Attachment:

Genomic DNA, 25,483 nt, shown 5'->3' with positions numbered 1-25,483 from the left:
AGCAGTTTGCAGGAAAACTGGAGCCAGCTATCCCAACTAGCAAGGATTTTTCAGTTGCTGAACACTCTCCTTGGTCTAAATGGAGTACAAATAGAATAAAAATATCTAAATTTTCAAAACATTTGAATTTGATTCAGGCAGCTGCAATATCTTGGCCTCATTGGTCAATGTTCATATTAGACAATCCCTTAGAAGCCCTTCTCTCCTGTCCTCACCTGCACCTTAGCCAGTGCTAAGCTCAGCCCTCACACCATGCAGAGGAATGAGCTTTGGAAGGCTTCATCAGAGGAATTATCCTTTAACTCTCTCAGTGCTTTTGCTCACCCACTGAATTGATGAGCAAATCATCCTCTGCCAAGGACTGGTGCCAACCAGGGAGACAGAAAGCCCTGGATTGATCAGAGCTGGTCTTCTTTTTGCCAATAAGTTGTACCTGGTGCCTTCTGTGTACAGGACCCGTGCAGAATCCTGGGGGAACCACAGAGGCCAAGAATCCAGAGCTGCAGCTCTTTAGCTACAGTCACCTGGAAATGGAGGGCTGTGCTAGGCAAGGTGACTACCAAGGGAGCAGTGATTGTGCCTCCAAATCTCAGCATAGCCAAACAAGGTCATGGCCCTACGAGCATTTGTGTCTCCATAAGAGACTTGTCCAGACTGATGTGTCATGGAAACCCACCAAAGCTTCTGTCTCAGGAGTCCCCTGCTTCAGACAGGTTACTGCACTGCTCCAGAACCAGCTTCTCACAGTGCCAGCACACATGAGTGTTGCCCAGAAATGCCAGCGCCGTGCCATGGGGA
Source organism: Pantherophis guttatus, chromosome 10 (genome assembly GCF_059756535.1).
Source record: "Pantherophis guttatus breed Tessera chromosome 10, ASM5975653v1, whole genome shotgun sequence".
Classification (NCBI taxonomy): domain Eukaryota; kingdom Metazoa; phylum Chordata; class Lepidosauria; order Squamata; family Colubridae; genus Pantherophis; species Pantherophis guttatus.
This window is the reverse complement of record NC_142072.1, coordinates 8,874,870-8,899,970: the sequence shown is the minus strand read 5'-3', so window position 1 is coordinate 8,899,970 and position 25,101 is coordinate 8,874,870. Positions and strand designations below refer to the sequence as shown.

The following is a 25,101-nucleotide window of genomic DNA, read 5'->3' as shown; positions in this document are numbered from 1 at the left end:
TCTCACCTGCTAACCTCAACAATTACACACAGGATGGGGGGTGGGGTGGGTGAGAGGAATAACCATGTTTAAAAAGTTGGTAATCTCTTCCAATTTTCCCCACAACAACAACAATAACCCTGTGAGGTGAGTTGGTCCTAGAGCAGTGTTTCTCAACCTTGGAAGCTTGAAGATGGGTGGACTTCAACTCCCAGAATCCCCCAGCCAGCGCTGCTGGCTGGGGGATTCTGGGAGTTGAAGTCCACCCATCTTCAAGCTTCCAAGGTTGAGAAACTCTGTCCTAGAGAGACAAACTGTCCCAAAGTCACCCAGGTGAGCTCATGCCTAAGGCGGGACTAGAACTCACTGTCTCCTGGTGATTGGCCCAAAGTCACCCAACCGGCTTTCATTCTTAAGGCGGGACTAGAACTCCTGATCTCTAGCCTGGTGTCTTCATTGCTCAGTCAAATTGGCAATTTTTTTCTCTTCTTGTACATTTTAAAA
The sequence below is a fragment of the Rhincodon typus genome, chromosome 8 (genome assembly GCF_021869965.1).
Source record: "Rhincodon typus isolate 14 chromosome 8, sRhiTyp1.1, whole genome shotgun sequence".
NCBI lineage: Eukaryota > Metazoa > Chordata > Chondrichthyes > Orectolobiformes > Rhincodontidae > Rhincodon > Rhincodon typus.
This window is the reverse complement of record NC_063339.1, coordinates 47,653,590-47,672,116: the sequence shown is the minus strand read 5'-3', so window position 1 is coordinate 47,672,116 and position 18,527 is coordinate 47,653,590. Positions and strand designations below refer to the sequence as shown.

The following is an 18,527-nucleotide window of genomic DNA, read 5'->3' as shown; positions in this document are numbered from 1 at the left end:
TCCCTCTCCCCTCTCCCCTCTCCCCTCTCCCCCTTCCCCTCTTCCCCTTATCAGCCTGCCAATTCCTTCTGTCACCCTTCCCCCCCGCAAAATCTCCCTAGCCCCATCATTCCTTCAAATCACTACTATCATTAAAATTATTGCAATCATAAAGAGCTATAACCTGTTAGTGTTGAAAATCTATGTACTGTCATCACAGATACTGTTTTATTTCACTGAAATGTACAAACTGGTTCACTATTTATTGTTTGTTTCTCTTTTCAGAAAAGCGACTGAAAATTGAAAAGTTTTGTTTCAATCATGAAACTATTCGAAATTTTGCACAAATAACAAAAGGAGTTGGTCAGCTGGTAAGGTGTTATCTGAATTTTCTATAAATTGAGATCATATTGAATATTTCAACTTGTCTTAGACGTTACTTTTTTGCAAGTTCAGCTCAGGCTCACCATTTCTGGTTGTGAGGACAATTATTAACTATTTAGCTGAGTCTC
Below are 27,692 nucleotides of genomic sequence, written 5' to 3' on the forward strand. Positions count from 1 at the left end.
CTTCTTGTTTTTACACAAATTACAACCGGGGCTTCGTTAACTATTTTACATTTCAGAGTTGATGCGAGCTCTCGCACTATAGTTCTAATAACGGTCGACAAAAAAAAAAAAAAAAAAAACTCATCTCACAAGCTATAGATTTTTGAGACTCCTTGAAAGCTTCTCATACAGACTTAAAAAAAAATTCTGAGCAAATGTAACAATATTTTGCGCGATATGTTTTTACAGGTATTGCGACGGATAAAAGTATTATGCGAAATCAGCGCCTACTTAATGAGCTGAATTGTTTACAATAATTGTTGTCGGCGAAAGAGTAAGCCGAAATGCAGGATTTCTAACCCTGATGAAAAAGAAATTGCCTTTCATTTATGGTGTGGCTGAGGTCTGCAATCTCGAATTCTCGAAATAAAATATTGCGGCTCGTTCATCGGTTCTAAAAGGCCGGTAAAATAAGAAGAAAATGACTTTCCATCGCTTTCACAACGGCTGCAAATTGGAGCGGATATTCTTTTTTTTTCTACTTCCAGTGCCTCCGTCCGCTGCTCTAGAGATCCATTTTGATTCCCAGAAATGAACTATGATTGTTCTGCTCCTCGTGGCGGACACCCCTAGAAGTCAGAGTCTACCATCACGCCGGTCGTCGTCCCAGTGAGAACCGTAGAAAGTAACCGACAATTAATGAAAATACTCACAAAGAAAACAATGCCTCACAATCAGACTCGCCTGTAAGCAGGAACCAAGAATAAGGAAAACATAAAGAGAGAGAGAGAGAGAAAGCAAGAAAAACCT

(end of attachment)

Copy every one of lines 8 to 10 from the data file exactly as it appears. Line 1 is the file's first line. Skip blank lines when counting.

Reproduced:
TCTCACCTGCTAACCTCAACAATTACACACAGGATGGGGGGTGGGGTGGGTGAGAGGAATAACCATGTTTAAAAAGTTGGTAATCTCTTCCAATTTTCCCCACAACAACAACAATAACCCTGTGAGGTGAGTTGGTCCTAGAGCAGTGTTTCTCAACCTTGGAAGCTTGAAGATGGGTGGACTTCAACTCCCAGAATCCCCCAGCCAGCGCTGCTGGCTGGGGGATTCTGGGAGTTGAAGTCCACCCATCTTCAAGCTTCCAAGGTTGAGAAACTCTGTCCTAGAGAGACAAACTGTCCCAAAGTCACCCAGGTGAGCTCATGCCTAAGGCGGGACTAGAACTCACTGTCTCCTGGTGATTGGCCCAAAGTCACCCAACCGGCTTTCATTCTTAAGGCGGGACTAGAACTCCTGATCTCTAGCCTGGTGTCTTCATTGCTCAGTCAAATTGGCAATTTTTTTCTCTTCTTGTACATTTTAAAA
The sequence below is a fragment of the Rhincodon typus genome, chromosome 8 (genome assembly GCF_021869965.1).
Source record: "Rhincodon typus isolate 14 chromosome 8, sRhiTyp1.1, whole genome shotgun sequence".